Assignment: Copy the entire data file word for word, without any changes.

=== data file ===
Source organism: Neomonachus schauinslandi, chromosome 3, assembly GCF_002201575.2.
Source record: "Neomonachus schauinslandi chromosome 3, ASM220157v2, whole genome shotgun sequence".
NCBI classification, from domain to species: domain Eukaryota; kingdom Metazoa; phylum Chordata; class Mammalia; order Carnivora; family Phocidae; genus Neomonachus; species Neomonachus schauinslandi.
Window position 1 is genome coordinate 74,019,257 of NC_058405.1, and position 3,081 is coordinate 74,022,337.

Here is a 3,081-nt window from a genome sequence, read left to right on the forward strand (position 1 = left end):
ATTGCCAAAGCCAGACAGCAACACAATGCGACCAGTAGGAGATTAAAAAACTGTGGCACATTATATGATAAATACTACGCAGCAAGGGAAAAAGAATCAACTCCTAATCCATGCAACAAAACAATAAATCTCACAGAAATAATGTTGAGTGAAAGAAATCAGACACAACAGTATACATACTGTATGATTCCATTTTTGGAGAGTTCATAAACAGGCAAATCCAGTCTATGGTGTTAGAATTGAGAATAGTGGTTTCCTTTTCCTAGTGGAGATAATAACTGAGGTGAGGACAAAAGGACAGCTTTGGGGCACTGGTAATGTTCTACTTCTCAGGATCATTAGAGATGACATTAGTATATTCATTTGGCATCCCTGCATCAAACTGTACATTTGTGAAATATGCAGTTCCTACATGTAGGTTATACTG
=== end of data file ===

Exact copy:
Source organism: Neomonachus schauinslandi, chromosome 3, assembly GCF_002201575.2.
Source record: "Neomonachus schauinslandi chromosome 3, ASM220157v2, whole genome shotgun sequence".
NCBI classification, from domain to species: domain Eukaryota; kingdom Metazoa; phylum Chordata; class Mammalia; order Carnivora; family Phocidae; genus Neomonachus; species Neomonachus schauinslandi.
Window position 1 is genome coordinate 74,019,257 of NC_058405.1, and position 3,081 is coordinate 74,022,337.

Here is a 3,081-nt window from a genome sequence, read left to right on the forward strand (position 1 = left end):
ATTGCCAAAGCCAGACAGCAACACAATGCGACCAGTAGGAGATTAAAAAACTGTGGCACATTATATGATAAATACTACGCAGCAAGGGAAAAAGAATCAACTCCTAATCCATGCAACAAAACAATAAATCTCACAGAAATAATGTTGAGTGAAAGAAATCAGACACAACAGTATACATACTGTATGATTCCATTTTTGGAGAGTTCATAAACAGGCAAATCCAGTCTATGGTGTTAGAATTGAGAATAGTGGTTTCCTTTTCCTAGTGGAGATAATAACTGAGGTGAGGACAAAAGGACAGCTTTGGGGCACTGGTAATGTTCTACTTCTCAGGATCATTAGAGATGACATTAGTATATTCATTTGGCATCCCTGCATCAAACTGTACATTTGTGAAATATGCAGTTCCTACATGTAGGTTATACTG